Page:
The following is the first few sections of a chapter from Exploring Android, plus headings for the remaining major sections, to give you an idea about the content of the chapter.

Publishing LiveData

Part of the architecture that we are moving towards involves our fragments being delivered ViewState objects, representing what it is that they are supposed to be displaying to the user. This means that somehow, something is pushing ViewState objects over to the fragments.

The RosterViewModel would seem to be a candidate, since our three fragments have access to that object. However, one of the tenets of view-models in GUI architectures is that while the UI (“view”) knows about the view-model, the reverse is not true. A view-model should not hold direct references to the views, which means that RosterViewModel should not have fields for RosterListFragment, DisplayFragment, and EditFragment. And, as a result, RosterViewModel has no good way to call a method on those fragments to say “hey, here is the latest ViewState!”.

Instead, we turn to reactive programming.

There are frameworks set up to serve as event-driven pipelines for data, ones where a stream objects can flow from producers to consumers. The most powerful of these available for Android developers is called RxJava, and we will be using RxJava coming up in later tutorials. However, while RxJava is available for Android developers, RxJava is a pure-Java library, and it knows little about Android. In particular, it knows nothing about configuration changes and how that affects our UI.

The Architecture Components has its own reactive programming framework: LiveData. This is much smaller than RxJava, and it is less capable as a result. However, it is aware of configuration changes, which makes it useful for us when we want to deliver events to activities and fragments. LiveData can be used directly or as a bridge from RxJava into our activities and fragments.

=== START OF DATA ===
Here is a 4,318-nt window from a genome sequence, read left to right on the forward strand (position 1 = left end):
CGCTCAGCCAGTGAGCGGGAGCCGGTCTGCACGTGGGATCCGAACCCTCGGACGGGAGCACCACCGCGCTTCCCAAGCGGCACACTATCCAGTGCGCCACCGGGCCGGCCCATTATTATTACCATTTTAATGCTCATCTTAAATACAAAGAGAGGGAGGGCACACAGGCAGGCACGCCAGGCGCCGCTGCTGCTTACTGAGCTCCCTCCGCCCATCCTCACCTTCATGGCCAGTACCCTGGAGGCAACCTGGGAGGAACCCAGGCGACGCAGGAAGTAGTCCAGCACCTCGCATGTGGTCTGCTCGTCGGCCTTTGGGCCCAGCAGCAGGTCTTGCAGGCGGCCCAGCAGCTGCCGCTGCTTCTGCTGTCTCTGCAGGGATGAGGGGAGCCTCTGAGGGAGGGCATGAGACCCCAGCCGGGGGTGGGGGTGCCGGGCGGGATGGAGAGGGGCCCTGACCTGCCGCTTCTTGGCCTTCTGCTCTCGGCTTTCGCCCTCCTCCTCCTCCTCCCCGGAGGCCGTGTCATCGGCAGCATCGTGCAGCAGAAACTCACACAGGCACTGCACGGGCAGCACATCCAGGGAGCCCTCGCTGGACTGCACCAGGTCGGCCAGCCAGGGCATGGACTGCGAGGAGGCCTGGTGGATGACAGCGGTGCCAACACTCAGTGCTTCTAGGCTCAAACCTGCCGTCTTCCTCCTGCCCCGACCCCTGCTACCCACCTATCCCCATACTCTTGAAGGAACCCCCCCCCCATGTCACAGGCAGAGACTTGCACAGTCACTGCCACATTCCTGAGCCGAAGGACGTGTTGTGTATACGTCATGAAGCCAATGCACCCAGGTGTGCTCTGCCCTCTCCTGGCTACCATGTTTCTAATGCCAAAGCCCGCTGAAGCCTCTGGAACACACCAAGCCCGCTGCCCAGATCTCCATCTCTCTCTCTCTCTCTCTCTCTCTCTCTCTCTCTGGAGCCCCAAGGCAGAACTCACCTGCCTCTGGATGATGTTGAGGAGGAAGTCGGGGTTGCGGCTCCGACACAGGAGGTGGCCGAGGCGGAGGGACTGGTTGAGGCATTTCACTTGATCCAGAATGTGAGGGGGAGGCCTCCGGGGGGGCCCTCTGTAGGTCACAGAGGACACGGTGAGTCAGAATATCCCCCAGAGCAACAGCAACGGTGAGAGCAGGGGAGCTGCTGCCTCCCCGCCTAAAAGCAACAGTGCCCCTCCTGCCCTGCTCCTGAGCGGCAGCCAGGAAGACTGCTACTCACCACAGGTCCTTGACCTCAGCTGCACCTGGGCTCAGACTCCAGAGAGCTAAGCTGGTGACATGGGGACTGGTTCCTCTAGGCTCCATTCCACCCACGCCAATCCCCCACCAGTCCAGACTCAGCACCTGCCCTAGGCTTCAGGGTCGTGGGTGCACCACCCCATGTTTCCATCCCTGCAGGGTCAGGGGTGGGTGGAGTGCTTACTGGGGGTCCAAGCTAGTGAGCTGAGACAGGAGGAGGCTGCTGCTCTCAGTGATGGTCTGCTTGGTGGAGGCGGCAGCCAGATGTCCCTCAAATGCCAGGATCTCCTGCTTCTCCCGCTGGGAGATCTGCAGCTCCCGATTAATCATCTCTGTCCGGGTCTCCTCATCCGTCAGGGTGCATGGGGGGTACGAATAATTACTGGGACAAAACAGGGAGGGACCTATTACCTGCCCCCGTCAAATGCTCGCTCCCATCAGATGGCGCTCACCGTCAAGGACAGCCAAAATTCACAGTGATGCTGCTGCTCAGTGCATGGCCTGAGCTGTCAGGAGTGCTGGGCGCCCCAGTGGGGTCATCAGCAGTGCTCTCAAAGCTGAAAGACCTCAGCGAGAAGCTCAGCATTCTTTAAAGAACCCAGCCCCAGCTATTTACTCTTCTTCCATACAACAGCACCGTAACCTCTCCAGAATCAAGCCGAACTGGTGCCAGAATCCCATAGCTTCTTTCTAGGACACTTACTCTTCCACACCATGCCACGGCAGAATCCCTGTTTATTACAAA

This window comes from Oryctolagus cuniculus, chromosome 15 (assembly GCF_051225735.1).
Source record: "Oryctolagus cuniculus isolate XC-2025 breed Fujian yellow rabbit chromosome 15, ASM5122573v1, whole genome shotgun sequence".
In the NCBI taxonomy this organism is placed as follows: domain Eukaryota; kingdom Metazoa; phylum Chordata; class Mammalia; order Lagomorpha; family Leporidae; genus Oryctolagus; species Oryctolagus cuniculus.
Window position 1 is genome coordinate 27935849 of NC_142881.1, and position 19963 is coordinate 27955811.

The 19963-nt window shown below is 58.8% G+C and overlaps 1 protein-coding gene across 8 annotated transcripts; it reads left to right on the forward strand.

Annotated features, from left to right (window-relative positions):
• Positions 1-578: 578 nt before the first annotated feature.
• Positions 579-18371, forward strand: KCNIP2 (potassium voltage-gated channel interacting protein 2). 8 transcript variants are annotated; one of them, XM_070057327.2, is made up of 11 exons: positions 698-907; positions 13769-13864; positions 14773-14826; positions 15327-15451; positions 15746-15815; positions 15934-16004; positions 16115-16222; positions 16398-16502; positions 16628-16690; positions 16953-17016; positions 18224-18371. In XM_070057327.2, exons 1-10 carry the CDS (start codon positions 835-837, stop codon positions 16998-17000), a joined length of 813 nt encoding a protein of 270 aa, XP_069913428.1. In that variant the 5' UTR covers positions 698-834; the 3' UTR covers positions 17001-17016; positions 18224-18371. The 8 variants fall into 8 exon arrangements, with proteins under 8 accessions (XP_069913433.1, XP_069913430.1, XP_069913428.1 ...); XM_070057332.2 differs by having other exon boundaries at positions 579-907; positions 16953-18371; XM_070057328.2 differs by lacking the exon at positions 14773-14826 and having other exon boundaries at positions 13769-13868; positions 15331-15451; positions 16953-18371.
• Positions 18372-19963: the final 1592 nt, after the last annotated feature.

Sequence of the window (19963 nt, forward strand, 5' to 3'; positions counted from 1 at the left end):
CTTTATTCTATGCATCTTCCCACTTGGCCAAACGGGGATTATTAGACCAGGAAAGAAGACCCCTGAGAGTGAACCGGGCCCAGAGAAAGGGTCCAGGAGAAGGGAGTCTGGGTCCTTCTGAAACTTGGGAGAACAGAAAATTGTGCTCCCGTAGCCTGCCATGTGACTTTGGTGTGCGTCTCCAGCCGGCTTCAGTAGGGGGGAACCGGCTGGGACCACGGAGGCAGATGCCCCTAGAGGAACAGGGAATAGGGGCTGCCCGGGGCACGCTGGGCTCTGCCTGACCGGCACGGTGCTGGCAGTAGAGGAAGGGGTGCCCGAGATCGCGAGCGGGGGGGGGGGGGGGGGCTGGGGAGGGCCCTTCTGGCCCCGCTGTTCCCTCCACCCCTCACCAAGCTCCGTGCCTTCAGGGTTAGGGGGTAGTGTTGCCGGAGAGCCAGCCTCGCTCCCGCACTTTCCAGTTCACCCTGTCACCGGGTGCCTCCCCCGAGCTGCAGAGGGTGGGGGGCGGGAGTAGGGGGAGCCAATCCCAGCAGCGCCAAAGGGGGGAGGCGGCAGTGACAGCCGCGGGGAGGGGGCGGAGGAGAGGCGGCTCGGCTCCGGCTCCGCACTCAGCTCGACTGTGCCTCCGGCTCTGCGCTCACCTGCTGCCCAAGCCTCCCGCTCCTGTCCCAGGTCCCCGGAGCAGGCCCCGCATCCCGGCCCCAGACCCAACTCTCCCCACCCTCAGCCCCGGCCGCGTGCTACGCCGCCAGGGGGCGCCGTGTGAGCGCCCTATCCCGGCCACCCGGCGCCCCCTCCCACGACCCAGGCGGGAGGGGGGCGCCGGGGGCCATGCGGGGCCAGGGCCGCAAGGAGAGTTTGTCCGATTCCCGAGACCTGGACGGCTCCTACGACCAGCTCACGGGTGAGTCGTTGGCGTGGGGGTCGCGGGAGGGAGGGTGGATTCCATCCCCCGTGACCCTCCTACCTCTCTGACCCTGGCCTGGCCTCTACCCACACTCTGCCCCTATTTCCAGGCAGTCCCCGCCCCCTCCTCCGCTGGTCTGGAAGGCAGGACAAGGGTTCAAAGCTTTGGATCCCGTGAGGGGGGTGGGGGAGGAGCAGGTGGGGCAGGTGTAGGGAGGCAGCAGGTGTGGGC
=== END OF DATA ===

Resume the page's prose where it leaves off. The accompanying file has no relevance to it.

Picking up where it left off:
So, in this tutorial, we will set up LiveData in our RosterViewModel to deliver ViewState objects to our fragments. Right now, we will do that “by hand”, while we continue building up our GUI architecture. Later, we will tie LiveData to RxJava, as RxJava will be handling our event flows through the rest of the app.

This is a continuation of the work we did in the previous tutorial. The book’s GitHub repository contains the results of the previous tutorial as well as the results of completing the work in this tutorial.

Read Me!

Coverage of LiveData from the Architecture Components can be found in:

Step #1: Holding a MutableLiveData

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Step #2: Publishing a ViewState

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Step #3: Rendering a ViewState

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Step #4: Observing the Stream

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Step #5: Pondering What We Are Missing

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What We Changed

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